Ledger Insights talked about interoperability with Joshua Kroeker who heads up Blockchain and DLT for trade finance at HSBC. He said “it’s obviously important that as there’s going to be multiple networks that we’re looking to get to work together. I think it’s more about being a bridge than combining networks. Participating in multiple networks could be a way to be interoperable.”

He’s not the only one that thinks that way, as multiple banks belong to more than one consortium.

A key point Kroeker made is it’s one thing if a system is designed from the start to be interoperable, but to take two existing networks and to try to plug them together is something else. So if they’re going to merge, the sooner, the better.

In the meantime, integrations may fall back to the old-fashioned way: using APIs. This combined with participating in multiple consortia are pragmatic solutions, but they don’t address the data siloing issues which distributed networks are meant to solve.

The HSBC executive pointed out it’s not just a matter of technology. Every network has its own rules and governance. If data passes from one system to another, there are permission and governance issues associated with that. That’s a much trickier issue to address.

CryptoBLK view

CryptoBLK is working with HSBC on Voltron and on R3’s Bolero bill of lading system. In addition, they’re developing an open account trade finance project on Corda with Novamondo. CEO and founder Duncan Wong started the company partly out of frustration with the lack of production-ready platforms.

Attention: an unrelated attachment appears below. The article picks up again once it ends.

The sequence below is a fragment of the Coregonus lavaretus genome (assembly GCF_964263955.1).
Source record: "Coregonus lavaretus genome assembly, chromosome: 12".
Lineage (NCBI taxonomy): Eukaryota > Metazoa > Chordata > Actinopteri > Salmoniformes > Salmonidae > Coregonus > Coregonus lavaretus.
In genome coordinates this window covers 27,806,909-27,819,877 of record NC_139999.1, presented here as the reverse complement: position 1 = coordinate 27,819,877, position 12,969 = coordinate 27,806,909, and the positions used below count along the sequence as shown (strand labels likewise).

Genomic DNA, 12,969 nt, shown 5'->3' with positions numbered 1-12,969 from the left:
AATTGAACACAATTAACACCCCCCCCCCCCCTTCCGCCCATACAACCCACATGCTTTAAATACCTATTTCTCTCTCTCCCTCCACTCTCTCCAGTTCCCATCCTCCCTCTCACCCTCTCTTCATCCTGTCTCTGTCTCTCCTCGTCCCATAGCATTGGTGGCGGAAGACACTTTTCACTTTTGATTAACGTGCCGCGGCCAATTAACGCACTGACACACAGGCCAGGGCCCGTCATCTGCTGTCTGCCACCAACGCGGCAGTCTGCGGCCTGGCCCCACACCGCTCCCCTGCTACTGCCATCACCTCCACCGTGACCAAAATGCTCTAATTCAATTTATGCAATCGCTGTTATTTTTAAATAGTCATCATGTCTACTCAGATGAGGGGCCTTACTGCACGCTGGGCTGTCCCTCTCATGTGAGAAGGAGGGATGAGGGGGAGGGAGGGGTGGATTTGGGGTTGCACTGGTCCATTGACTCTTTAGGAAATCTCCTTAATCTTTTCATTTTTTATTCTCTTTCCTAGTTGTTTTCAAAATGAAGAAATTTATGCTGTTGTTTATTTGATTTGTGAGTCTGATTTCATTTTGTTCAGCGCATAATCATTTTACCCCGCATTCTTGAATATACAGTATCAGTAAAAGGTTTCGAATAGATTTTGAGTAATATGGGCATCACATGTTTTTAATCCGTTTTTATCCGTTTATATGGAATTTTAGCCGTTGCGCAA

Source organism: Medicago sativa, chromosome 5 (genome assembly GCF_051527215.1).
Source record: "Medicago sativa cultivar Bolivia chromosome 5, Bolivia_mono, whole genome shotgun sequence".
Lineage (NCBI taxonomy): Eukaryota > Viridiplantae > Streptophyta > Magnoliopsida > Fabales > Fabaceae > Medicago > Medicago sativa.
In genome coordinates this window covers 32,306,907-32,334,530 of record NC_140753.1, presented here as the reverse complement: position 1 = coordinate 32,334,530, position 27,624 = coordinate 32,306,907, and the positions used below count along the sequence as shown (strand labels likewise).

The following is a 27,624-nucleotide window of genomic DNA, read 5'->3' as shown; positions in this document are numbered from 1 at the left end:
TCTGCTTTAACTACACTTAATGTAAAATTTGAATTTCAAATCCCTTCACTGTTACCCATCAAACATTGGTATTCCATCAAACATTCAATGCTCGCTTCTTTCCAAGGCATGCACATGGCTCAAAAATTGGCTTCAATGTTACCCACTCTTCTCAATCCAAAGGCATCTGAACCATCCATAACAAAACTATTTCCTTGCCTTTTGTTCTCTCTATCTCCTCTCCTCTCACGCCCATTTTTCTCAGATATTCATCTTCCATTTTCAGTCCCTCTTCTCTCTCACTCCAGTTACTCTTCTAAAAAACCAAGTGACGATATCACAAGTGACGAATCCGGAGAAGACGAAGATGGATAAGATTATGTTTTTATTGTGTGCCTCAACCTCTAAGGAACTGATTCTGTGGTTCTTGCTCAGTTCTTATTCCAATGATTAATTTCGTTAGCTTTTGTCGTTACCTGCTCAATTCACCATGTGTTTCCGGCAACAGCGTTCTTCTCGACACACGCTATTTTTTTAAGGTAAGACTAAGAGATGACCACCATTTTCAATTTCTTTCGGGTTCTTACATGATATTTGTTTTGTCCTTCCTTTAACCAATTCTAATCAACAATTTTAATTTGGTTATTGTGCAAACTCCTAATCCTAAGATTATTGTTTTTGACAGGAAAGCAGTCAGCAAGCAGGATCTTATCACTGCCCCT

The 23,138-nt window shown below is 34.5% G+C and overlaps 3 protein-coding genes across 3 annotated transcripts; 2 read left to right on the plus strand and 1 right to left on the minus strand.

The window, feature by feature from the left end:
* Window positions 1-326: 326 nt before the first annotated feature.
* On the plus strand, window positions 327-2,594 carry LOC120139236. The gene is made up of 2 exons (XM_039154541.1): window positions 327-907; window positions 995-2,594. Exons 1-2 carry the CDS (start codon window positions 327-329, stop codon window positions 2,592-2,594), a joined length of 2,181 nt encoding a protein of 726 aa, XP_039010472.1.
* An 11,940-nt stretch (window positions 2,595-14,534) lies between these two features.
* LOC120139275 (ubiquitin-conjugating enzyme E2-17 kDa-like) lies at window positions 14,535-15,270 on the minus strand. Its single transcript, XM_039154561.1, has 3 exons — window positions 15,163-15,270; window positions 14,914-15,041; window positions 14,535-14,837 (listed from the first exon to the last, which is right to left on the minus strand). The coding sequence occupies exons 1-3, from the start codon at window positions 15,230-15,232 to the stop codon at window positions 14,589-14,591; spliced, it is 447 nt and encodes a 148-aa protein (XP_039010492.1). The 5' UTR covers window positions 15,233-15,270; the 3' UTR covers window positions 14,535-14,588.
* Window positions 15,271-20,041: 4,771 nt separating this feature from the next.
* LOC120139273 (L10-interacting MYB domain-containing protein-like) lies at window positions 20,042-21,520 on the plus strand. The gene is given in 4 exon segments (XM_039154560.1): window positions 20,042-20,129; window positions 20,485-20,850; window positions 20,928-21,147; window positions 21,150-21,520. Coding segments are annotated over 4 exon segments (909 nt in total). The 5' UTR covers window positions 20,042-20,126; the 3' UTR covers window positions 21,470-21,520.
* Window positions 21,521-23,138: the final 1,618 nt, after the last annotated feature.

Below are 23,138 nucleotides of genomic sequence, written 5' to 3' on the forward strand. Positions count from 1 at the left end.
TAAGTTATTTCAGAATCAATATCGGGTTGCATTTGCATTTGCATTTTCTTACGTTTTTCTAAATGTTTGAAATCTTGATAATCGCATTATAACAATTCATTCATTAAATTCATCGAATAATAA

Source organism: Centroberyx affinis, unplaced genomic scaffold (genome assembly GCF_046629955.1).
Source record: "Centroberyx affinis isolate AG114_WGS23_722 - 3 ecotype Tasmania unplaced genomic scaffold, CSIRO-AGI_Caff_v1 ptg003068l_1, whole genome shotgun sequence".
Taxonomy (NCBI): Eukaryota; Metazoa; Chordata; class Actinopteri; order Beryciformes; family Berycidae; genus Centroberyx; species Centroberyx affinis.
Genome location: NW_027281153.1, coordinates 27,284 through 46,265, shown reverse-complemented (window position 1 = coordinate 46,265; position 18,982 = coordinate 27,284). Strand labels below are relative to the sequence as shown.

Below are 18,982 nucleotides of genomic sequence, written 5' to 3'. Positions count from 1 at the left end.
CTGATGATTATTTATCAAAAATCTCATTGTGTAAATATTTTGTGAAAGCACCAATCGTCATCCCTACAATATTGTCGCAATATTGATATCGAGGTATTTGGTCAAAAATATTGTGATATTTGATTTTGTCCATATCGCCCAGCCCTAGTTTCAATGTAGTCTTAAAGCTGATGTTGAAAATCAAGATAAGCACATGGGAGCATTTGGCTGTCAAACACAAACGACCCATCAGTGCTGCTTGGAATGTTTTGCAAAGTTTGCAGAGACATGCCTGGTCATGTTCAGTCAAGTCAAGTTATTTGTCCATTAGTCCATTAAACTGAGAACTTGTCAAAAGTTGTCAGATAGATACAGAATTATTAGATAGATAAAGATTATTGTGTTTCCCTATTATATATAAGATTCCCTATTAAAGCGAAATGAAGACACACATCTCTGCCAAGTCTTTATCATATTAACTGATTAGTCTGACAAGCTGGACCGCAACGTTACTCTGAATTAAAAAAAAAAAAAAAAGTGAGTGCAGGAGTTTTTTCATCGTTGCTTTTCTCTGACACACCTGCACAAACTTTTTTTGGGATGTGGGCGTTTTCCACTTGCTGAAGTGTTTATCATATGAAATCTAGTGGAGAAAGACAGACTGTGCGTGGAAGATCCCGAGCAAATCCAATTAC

As a technology provider working with different blockchains and ledgers, he doesn’t see the interoperability issue as a technical one. He’s comfortable transferring data from one ledger type to another and agrees that governance is a big issue.

Wong believes that all the consortia ultimately have common objectives but different models. So common standards are important, and Wong thinks any standard development will be market and consortia driven.

“Right now we are trying to be very transparent. We are actually working on a white paper together with R3 and HSBC and some other banks as well,” said Wong. “We hope that we can come up with some de facto standard to connect the systems.”

TradeIX view

Oliver Belin is CMO at TradeIX which is part of the Marco Polo consortium. He said they have active discussions between the different R3 consortia. “While over the past years, several new trade finance initiatives and networks have emerged, they are all facing the challenge of how to establish seamless communication with each other.”

“If each initiative builds its own network and can’t connect to one another, the industry will be left with the very same problem the industry is spending a lot of time and money to solve, the elimination of digital islands with the creation of true industry interoperability.”

In related news, TradeIX announced a $16m funding round led by ING.

Conclusion

So for now, it looks like there’s a possibility Batavia could be one of the first blockchain consortia to merge.

The question is whether all three of the others will launch. Given the initial lack of target market crossover, they won’t compete with each other for a year or two.

With we.trade readying for production it looks like interoperability is a task to be tackled sooner rather than later.